(This article originally appeared in the fourth quarter 1990 STAR Newsletter. Also references to BC and AD changed to the modern versions BCE/CE)
Origin of Julian Days
by David Williams
One of the most ancient uses of astronomy was timekeeping. In every civilization, the motions of the Moon and Earth were used to calculate the time and the date. In ancient Greece, each community kept a separate calendar, and all were based on the lunar cycle. The earliest Roman calendars were derived from the Greek calendars, and until the first century BCE, had only 10 months. From the middle of the second century BCE, January 1 officially marked the beginning of the year. By 70 BCE the Roman calendar had 12 months. To give the months an average length of 29.5 days, the months had 29 and 30 days alternately. Thus, while the tropical year has approximately 365.25 days, the Roman calendar had only 354 days. In three years, this 11-day difference accumulated to approximately one month. Every third year, the Romans inserted a 13th month between February 23 and February 24, to keep their lunar year approximately in step with the seasons.
In 46 BCE, Julius Caesar adopted a calendar based on the tropical year, whose length his astronomers had determined to be 365.25 days. To account for the fractional day, three common years each contained 365 days, and every fourth year, called a leap year, had 366 days. To bring the date of the vernal equinox back to its traditional date of March 25, Caesar added three months to the year 46 BCE, giving it a length of 445 days. Caesar's new calendar went into effect on January 1, 45 BCE
By 325 CE, the date of the vernal equinox had slipped to March 21. The Julian year (365 days and 6 hours long) is 11 minutes and 14 seconds longer than the tropical-year length of 365 days, 5 hours, 48 minutes, and 46 seconds. By 1582, the accumulation of 11.25 minutes per year added up to another 10 days, and the first day of spring fell on March 11.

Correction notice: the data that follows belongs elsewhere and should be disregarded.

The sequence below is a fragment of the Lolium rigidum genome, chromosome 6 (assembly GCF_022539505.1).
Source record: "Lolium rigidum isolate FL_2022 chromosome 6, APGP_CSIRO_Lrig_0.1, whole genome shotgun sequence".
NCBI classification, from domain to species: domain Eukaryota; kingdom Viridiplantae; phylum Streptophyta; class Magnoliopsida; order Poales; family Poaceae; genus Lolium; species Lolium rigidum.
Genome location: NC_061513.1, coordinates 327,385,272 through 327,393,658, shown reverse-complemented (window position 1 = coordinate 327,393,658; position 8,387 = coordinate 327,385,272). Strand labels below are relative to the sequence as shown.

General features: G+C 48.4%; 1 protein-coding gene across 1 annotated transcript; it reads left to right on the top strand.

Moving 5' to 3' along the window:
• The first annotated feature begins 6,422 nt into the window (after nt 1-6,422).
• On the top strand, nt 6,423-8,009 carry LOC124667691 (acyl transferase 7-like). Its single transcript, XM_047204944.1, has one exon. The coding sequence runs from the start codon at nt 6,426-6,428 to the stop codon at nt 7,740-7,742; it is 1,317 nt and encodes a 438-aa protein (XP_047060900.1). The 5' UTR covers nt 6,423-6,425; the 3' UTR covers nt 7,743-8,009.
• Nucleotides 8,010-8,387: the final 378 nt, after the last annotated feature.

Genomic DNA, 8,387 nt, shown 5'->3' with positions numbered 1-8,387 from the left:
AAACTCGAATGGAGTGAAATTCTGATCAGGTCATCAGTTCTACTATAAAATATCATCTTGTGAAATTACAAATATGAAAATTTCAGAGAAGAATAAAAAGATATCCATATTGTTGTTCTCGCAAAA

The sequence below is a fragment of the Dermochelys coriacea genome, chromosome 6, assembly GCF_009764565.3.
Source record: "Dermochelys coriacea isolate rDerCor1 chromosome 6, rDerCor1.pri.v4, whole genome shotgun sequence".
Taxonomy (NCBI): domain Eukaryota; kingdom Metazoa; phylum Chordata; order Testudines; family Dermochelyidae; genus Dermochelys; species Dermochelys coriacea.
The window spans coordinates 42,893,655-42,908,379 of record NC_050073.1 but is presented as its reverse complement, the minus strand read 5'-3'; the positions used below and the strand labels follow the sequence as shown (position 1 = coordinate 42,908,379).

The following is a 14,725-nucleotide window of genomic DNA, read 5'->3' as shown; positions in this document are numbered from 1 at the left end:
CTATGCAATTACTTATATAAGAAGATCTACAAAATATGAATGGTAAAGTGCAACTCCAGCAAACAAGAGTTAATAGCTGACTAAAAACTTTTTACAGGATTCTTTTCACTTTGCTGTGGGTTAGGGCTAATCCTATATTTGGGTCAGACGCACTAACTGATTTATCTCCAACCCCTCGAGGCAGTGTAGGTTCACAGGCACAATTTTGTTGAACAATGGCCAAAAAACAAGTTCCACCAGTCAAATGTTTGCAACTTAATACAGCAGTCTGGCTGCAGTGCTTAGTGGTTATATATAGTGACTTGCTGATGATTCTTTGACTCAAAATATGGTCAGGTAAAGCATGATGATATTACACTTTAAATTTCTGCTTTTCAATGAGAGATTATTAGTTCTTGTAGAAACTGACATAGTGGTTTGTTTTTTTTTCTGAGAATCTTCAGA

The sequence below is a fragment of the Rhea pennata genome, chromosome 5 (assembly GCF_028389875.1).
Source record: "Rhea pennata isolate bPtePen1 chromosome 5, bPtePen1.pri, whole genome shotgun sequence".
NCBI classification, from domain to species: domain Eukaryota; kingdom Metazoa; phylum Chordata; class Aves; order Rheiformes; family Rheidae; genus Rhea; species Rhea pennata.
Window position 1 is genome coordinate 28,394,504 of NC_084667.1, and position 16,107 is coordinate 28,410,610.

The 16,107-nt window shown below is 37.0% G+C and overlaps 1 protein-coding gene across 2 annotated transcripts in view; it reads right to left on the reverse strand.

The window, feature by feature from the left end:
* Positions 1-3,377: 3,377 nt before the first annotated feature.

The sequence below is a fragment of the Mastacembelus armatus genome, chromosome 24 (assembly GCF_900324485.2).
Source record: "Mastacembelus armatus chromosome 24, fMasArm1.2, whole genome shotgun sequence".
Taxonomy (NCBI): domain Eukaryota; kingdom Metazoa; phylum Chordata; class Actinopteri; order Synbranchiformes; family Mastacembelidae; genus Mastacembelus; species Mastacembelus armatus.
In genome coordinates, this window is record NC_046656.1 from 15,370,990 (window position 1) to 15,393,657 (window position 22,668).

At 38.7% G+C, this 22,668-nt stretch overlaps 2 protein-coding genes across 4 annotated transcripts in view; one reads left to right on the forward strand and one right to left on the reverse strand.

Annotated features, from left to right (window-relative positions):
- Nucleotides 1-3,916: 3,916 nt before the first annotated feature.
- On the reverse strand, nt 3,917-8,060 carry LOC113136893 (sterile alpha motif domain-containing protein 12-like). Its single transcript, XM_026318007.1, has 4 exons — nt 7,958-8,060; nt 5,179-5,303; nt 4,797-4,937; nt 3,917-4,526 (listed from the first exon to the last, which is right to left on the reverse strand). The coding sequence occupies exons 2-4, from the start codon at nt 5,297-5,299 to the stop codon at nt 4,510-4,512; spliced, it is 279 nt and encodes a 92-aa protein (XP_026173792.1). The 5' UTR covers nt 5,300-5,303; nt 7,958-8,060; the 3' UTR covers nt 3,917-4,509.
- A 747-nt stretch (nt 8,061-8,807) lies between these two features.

To prevent Easter (which, since 325 CE, is observed on the Sunday after the first full moon of spring) from being celebrated in winter, Pope Gregory XIII made further revisions to the Julian calendar. First, to restore the date of the vernal equinox to March 21, he dropped 10 days from the calendar. By proclamation, the following October 4, 1582 became October 15. To compensate for the accumulation of 11 minutes and 14 seconds per year (i.e., one full day every 128 years), he decreed that only century years that are divisible by 400 should be leap years. Thus, year 2000 will be a leap year, while 1700, 1800, and 1900 were not. His Gregorian calendar thus was made accurate to one day in 3,300 years. A modern modification to the Gregorian calendar demoted the years 4000, 8000, 12000, ..., to common years, making the modern calendar accurate to one day in 20,000 years.